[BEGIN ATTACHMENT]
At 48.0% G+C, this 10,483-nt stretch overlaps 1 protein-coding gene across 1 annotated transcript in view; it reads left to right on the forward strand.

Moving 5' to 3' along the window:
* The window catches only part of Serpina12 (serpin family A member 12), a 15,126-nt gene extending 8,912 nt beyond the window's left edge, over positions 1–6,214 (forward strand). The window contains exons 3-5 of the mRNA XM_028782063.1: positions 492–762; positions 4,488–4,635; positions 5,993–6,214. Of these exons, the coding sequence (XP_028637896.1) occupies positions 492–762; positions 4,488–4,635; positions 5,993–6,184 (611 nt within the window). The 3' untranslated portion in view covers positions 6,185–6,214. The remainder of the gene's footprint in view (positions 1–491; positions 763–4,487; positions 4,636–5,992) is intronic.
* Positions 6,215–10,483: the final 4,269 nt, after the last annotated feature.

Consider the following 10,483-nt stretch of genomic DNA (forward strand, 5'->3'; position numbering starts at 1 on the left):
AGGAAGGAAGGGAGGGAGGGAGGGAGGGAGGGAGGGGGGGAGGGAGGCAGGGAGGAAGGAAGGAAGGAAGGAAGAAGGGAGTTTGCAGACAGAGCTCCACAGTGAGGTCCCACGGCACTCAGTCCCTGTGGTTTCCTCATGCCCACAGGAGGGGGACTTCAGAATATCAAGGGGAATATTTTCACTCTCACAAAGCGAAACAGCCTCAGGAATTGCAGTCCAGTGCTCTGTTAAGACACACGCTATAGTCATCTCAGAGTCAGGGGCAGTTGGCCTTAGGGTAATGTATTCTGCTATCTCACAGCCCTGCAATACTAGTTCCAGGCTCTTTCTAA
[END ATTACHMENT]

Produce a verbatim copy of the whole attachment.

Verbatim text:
At 48.0% G+C, this 10,483-nt stretch overlaps 1 protein-coding gene across 1 annotated transcript in view; it reads left to right on the forward strand.

Moving 5' to 3' along the window:
* The window catches only part of Serpina12 (serpin family A member 12), a 15,126-nt gene extending 8,912 nt beyond the window's left edge, over positions 1–6,214 (forward strand). The window contains exons 3-5 of the mRNA XM_028782063.1: positions 492–762; positions 4,488–4,635; positions 5,993–6,214. Of these exons, the coding sequence (XP_028637896.1) occupies positions 492–762; positions 4,488–4,635; positions 5,993–6,184 (611 nt within the window). The 3' untranslated portion in view covers positions 6,185–6,214. The remainder of the gene's footprint in view (positions 1–491; positions 763–4,487; positions 4,636–5,992) is intronic.
* Positions 6,215–10,483: the final 4,269 nt, after the last annotated feature.

Consider the following 10,483-nt stretch of genomic DNA (forward strand, 5'->3'; position numbering starts at 1 on the left):
AGGAAGGAAGGGAGGGAGGGAGGGAGGGAGGGAGGGGGGGAGGGAGGCAGGGAGGAAGGAAGGAAGGAAGGAAGAAGGGAGTTTGCAGACAGAGCTCCACAGTGAGGTCCCACGGCACTCAGTCCCTGTGGTTTCCTCATGCCCACAGGAGGGGGACTTCAGAATATCAAGGGGAATATTTTCACTCTCACAAAGCGAAACAGCCTCAGGAATTGCAGTCCAGTGCTCTGTTAAGACACACGCTATAGTCATCTCAGAGTCAGGGGCAGTTGGCCTTAGGGTAATGTATTCTGCTATCTCACAGCCCTGCAATACTAGTTCCAGGCTCTTTCTAA